## label switching by optimal transport: Wasserstein to the rescue

Posted in Books, Statistics, Travel with tags , , , , , , , , , , , , , , on November 28, 2019 by xi'an

A new arXival by Pierre Monteiller et al. on resolving label switching by optimal transport. To appear in NeurIPS 2019, next month (where I will be, but extra muros, as I have not registered for the conference). Among other things, the paper was inspired from an answer of mine on X validated, presumably a première (and a dernière?!). Rather than picketing [in the likely unpleasant weather ]on the pavement outside the conference centre, here are my raw reactions to the proposal made in the paper. (Usual disclaimer: I was not involved in the review of this paper.)

“Previous methods such as the invariant losses of Celeux et al. (2000) and pivot alignments of Marin et al. (2005) do not identify modes in a principled manner.”

Unprincipled, me?! We did not aim at identifying all modes but only one of them, since the posterior distribution is invariant under reparameterisation. Without any bad feeling (!), I still maintain my position that using a permutation invariant loss function is a most principled and Bayesian approach towards a proper resolution of the issue. Even though figuring out the resulting Bayes estimate may prove tricky.

The paper thus adopts a different approach, towards giving a manageable meaning to the average of the mixture distributions over all permutations, not in a linear Euclidean sense but thanks to a Wasserstein barycentre. Which indeed allows for an averaged mixture density, although a point-by-point estimate that does not require switching to occur at all was already proposed in earlier papers of ours. Including the Bayesian Core. As shown above. What was first unclear to me is how necessary the Wasserstein formalism proves to be in this context. In fact, the major difference with the above picture is that the estimated barycentre is a mixture with the same number of components. Computing time? Bayesian estimate?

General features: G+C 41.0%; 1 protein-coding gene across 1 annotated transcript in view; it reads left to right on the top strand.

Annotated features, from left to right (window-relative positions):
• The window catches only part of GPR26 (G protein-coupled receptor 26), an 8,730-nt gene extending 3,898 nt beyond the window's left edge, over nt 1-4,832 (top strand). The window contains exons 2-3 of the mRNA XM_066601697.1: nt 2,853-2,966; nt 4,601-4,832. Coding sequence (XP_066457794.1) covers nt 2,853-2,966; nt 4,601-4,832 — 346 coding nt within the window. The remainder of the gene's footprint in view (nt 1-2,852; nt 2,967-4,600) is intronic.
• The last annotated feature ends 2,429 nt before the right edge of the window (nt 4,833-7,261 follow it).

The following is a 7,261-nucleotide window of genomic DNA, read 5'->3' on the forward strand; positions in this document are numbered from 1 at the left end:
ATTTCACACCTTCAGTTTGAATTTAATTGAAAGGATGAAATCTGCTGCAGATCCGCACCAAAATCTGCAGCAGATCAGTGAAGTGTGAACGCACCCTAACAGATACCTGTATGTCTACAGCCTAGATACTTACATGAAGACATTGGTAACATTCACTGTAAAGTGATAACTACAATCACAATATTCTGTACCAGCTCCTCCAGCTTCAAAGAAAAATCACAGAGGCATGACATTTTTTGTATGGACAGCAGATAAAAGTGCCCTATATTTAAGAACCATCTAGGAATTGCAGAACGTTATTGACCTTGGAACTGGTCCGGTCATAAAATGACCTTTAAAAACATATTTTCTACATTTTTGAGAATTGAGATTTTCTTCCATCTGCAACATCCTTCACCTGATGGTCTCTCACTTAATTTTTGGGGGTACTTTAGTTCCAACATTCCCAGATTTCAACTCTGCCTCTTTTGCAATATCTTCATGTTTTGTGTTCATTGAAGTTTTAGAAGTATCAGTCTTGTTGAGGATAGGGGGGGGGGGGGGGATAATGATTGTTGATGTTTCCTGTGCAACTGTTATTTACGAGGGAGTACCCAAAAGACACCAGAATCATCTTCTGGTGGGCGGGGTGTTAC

Green’s approach to the problem via a point process representation [briefly mentioned on page 6] of the mixture itself, as for instance presented in our mixture analysis handbook, should have been considered. As well as issues about Bayes factors examined in Gelman et al. (2003) and our more recent work with Kate Jeong Eun Lee. Where the practical impossibility of considering all possible permutations is processed by importance sampling.

An idle thought that came to me while reading this paper (in Seoul) was that a more challenging problem would be to face a model invariant under the action of a group with only a subset of known elements of that group. Or simply too many elements in the group. In which case averaging over the orbit would become an issue.

## sliced Wasserstein estimation of mixtures

Posted in Books, pictures, R, Statistics with tags , , , , , , on November 28, 2017 by xi'an

A paper by Soheil Kolouri and co-authors was arXived last week about using Wasserstein distance for inference on multivariate Gaussian mixtures. The basic concept is that the parameter is estimated by minimising the p-Wasserstein distance to the empirical distribution, smoothed by a Normal kernel. As the general Wasserstein distance is quite costly to compute, the approach relies on a sliced version, which means computing the Wasserstein distance between one-dimensional projections of the distributions. Optimising over the directions is an additional computational constraint.

“To fit a finite GMM to the observed data, one is required to answer the following questions: 1) how to estimate the number of mixture components needed to represent the data, and 2) how to estimate the parameters of the mixture components.”